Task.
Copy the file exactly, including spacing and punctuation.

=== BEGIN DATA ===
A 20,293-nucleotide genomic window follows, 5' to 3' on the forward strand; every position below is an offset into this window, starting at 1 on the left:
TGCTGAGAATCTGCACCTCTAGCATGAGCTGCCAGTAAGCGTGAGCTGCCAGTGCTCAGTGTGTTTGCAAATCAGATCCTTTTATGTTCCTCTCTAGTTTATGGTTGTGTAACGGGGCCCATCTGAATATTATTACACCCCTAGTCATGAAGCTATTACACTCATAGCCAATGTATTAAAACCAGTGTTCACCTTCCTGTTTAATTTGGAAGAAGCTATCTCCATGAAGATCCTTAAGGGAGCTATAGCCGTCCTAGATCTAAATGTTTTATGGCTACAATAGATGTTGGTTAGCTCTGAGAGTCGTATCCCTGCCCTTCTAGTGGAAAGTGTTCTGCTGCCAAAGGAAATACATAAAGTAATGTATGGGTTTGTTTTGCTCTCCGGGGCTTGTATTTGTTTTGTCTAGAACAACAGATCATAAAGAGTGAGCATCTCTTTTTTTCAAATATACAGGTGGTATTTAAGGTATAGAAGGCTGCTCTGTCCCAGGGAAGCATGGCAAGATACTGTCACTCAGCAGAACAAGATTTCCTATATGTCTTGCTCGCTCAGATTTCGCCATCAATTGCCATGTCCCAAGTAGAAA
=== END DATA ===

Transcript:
A 20,293-nucleotide genomic window follows, 5' to 3' on the forward strand; every position below is an offset into this window, starting at 1 on the left:
TGCTGAGAATCTGCACCTCTAGCATGAGCTGCCAGTAAGCGTGAGCTGCCAGTGCTCAGTGTGTTTGCAAATCAGATCCTTTTATGTTCCTCTCTAGTTTATGGTTGTGTAACGGGGCCCATCTGAATATTATTACACCCCTAGTCATGAAGCTATTACACTCATAGCCAATGTATTAAAACCAGTGTTCACCTTCCTGTTTAATTTGGAAGAAGCTATCTCCATGAAGATCCTTAAGGGAGCTATAGCCGTCCTAGATCTAAATGTTTTATGGCTACAATAGATGTTGGTTAGCTCTGAGAGTCGTATCCCTGCCCTTCTAGTGGAAAGTGTTCTGCTGCCAAAGGAAATACATAAAGTAATGTATGGGTTTGTTTTGCTCTCCGGGGCTTGTATTTGTTTTGTCTAGAACAACAGATCATAAAGAGTGAGCATCTCTTTTTTTCAAATATACAGGTGGTATTTAAGGTATAGAAGGCTGCTCTGTCCCAGGGAAGCATGGCAAGATACTGTCACTCAGCAGAACAAGATTTCCTATATGTCTTGCTCGCTCAGATTTCGCCATCAATTGCCATGTCCCAAGTAGAAA